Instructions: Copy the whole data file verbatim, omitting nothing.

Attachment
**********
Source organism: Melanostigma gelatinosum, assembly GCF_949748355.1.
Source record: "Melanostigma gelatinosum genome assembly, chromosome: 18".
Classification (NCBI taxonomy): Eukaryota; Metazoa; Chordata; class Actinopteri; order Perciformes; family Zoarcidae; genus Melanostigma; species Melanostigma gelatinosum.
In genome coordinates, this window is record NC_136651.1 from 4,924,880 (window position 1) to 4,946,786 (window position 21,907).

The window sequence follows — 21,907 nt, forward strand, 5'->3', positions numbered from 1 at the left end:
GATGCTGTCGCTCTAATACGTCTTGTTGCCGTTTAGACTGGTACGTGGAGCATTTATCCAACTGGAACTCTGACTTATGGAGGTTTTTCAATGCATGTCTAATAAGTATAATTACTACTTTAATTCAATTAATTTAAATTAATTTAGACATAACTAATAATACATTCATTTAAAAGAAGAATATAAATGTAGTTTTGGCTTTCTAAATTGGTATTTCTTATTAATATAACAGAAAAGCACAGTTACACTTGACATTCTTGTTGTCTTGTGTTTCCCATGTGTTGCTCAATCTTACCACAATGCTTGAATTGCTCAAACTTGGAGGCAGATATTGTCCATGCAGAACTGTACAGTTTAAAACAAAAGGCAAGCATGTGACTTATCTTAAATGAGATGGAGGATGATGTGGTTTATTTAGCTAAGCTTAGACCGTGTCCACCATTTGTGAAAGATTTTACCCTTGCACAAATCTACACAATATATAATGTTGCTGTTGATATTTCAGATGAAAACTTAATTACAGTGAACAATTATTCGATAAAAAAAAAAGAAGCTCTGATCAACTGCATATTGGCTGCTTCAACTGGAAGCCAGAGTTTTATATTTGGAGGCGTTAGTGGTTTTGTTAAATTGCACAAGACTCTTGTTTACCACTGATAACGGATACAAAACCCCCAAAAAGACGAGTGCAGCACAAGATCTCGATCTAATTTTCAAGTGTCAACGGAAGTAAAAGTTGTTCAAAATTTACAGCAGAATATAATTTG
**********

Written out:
Source organism: Melanostigma gelatinosum, assembly GCF_949748355.1.
Source record: "Melanostigma gelatinosum genome assembly, chromosome: 18".
Classification (NCBI taxonomy): Eukaryota; Metazoa; Chordata; class Actinopteri; order Perciformes; family Zoarcidae; genus Melanostigma; species Melanostigma gelatinosum.
In genome coordinates, this window is record NC_136651.1 from 4,924,880 (window position 1) to 4,946,786 (window position 21,907).

The window sequence follows — 21,907 nt, forward strand, 5'->3', positions numbered from 1 at the left end:
GATGCTGTCGCTCTAATACGTCTTGTTGCCGTTTAGACTGGTACGTGGAGCATTTATCCAACTGGAACTCTGACTTATGGAGGTTTTTCAATGCATGTCTAATAAGTATAATTACTACTTTAATTCAATTAATTTAAATTAATTTAGACATAACTAATAATACATTCATTTAAAAGAAGAATATAAATGTAGTTTTGGCTTTCTAAATTGGTATTTCTTATTAATATAACAGAAAAGCACAGTTACACTTGACATTCTTGTTGTCTTGTGTTTCCCATGTGTTGCTCAATCTTACCACAATGCTTGAATTGCTCAAACTTGGAGGCAGATATTGTCCATGCAGAACTGTACAGTTTAAAACAAAAGGCAAGCATGTGACTTATCTTAAATGAGATGGAGGATGATGTGGTTTATTTAGCTAAGCTTAGACCGTGTCCACCATTTGTGAAAGATTTTACCCTTGCACAAATCTACACAATATATAATGTTGCTGTTGATATTTCAGATGAAAACTTAATTACAGTGAACAATTATTCGATAAAAAAAAAAGAAGCTCTGATCAACTGCATATTGGCTGCTTCAACTGGAAGCCAGAGTTTTATATTTGGAGGCGTTAGTGGTTTTGTTAAATTGCACAAGACTCTTGTTTACCACTGATAACGGATACAAAACCCCCAAAAAGACGAGTGCAGCACAAGATCTCGATCTAATTTTCAAGTGTCAACGGAAGTAAAAGTTGTTCAAAATTTACAGCAGAATATAATTTG